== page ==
Another way to implement a low pass filter is to used a potentiometer in series with a capacitor to ground. This type of configuration can be spliced into the signal path of a circuit, but it should be noted that there is some signal loss. This is the case with all such passive circuits. Usually, there is a gain stage after a passive tone control to boost the signal lost in the passive section. For example, look at the last transistor stage in the Big Muff Pi circuit: it’s function is to make up for the signal loss in the preceding tone control.

Smoothing Diode Clipping

You can add a small-value capacitor in parallel with a diode clipping arrangement to smooth out the high-end of the clipping. This is a somewhat interesting area for experimentation.

Capacitors for Timing

Another common use for capacitors is to control the time interval of a circuit. For example, in a low-frequency oscillator, a capacitor is used in conjunction with a potentiometer to set the frequency. Our first example is a simple LFO based on the 40106 Hex inverting Schmitt trigger. The combination of C1 and VR1 set the frequency:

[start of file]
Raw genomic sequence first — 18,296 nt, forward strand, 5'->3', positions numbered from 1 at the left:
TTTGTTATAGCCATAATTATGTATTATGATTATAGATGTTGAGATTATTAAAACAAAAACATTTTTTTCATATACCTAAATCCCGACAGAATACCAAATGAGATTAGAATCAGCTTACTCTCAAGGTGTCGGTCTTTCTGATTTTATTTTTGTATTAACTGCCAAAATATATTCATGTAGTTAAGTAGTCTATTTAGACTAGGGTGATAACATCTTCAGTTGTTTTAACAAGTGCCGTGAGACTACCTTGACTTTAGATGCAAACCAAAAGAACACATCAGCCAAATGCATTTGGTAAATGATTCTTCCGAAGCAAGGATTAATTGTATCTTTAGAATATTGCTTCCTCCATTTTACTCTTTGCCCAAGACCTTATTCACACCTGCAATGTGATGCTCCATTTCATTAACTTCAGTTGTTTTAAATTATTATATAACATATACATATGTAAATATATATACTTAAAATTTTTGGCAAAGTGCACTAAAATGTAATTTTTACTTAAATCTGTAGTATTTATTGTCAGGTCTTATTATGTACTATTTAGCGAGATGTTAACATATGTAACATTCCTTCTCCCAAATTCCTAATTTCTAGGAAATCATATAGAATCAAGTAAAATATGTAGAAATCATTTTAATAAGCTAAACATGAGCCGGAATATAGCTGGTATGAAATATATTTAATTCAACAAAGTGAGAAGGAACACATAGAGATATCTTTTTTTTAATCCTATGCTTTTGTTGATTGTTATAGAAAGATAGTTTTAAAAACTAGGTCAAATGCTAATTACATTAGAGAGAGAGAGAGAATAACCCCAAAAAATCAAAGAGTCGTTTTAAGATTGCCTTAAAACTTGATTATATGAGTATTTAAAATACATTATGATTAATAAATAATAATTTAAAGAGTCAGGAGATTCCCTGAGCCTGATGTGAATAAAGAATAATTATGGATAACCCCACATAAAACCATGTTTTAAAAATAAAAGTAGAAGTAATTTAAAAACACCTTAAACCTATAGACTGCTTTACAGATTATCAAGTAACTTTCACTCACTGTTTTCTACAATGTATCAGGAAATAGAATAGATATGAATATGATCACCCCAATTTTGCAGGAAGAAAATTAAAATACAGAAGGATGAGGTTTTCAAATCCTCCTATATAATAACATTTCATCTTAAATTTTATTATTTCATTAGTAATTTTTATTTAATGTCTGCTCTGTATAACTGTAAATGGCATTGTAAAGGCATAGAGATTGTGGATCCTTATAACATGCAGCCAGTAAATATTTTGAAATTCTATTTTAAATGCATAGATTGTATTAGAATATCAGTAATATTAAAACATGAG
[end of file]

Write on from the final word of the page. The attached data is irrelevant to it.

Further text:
Next, we have a classic 555 basic monostable oscillator. In this configuration, the frequency is set by a combination of R1 and C1.

How to Build Your Own DCR Measuring Tool

Let’s build one of my favorite DIY guitar tools that I use daily in my shop. I’ll show you two versions and then explain how to put them into action.

Welcome back to Mod Garage. After receiving numerous requests to show more DIY tools for guitarists, today we’ll explore one of my favorites. For years I’ve used this one in the shop daily and I’m sure you’ll love it. It’s cheap and easy to build, but very effective for analyzing circuits of electric guitars and basses without opening the electronic compartment or lifting the pickguard. It’s a kind of adaptor or extension to measure a pickup’s DC resistance (DCR) from outside the guitar. After building one, we’ll discuss how to interpret the measurements.